We arrived at Wichita Mountain National Wildlife Refuge a little after noon. Immediately, Matt pointed to the top of a mountain and declared, “Guess where we’re going?!” I was grateful for two things right away:
- I had already popped a Dramamine on the way to Southwest Oklahoma because car sickness can hit me on flat land anyway, especially when it’s overcast. I’m a big sissy.
- This isn’t like Chimney Rock in North Carolina. Out there, the canopy of trees blocks any focal point you might need to keep from getting queasy while winding up a mountainside road.
On the way to the top of Mount Scott, I was constantly surprised at every turn. Sure, Oklahoma is flat and dry, for the most part, but the number of lakes and rivers in this region of the state is impressive. Maybe only to me, as I’m still a newbie, but seeing as this was my first look at the Wichita Mountains, I found it all to be quite beautiful. Also, you can’t go wrong with being so high up that you are treated to earth curvature.
About an hour later, we were the first to choose from a number of campsites with a gorgeous view of Quanah Parker Lake. Elle and I helped with pitching the tent and unloading the van, but Matt is really the go-to guy when it comes to this stuff. So while my husband actually did most of the work (like setting up camp and cooking dinner and, well, everything), Elle and I headed down to the lake to take in the scenery. We all took a few more walks around the shoreline throughout the day and were pretty excited to find a beaver dam, a great blue heron, and animal tracks.
Our campfire was roaring away before dinnertime so Matt grabbed a book to read while relaxing in his hammock and I pulled out my copy of The Beak of the Finch to read fireside. There is something romantic about studying the evolution of Darwin’s finches while surrounded by nature. The kiddo brought her camera and props to make a new stop motion movie and keep her from being too bored out in the woods (sadly, this didn’t last long).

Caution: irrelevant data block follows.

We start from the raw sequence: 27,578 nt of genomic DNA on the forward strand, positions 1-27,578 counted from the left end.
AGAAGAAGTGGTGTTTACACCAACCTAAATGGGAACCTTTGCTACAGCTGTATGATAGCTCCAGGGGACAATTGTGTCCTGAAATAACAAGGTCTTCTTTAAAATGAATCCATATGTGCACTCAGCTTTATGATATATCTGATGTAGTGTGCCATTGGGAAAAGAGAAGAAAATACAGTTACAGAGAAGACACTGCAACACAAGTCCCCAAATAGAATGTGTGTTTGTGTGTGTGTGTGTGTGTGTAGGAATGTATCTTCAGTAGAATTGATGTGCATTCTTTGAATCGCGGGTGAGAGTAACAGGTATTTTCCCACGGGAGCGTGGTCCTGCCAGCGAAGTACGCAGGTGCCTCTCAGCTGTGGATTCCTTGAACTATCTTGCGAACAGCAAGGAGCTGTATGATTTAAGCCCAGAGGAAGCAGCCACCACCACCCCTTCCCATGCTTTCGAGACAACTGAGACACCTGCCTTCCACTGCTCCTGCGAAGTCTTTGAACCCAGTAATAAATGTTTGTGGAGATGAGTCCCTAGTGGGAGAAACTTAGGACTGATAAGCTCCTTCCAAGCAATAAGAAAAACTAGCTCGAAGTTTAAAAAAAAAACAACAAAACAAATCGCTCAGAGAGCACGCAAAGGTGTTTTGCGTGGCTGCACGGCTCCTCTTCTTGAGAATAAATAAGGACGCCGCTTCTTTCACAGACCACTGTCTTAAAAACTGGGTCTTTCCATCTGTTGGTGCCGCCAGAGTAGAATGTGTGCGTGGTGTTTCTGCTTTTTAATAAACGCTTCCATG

After a delicious meal of pork chops and green beans, we feasted on s’mores and headed to bed. It was warm enough inside the tent to be cozy and I attempted to read a few more chapters on the Galapagos finches. Sleep didn’t come easily, though, and the kiddo and I had already realized hours earlier that we are just not cut out for camping.
As we tried to drift off and catch up with my husband in the world of sleep, Elle and I were constantly reminded of the wild animals that lived outside. There was a lot of splashing coming from the lake behind us (so much that I thought the dam was releasing water!) and I’d actually fallen asleep long enough to dream a wolf was sniffing near Elle’s head and I had to punch it to save us all from certain death. Of course, my tiny bladder was extremely uncooperative that night, too. Prior to choosing our campsite, I insisted on being close to a regularly cleaned park restroom. None of that matters, though, when you have to leave your tent twice in the middle of the night to take care of business and dozens of coyotes are howling nearby. For the record, a nearby cedar tree is just as fancy and probably safer.
After my last visit to the cedar tree, during which I scared two large animals that ran for safety into the lake, I crawled back into the tent and tried to comfort Ella who had again been woken up from a fitful sleep.
“Mom, what is making all that noise out there?”
And, with all the love in my heart and respect I could ever have for this child of mine, I lied through my teeth. “It’s just the elk and bison talking to each other. They do that at night.”
Did you really think I was going to be honest? “Oh, honey! That’s the wolves and coyotes looking for something to eat!” We would have been better off packing up our stuff and heading back home right then and there. Of course, we didn’t, and that is why we were able to enjoy the park during our hike the next day…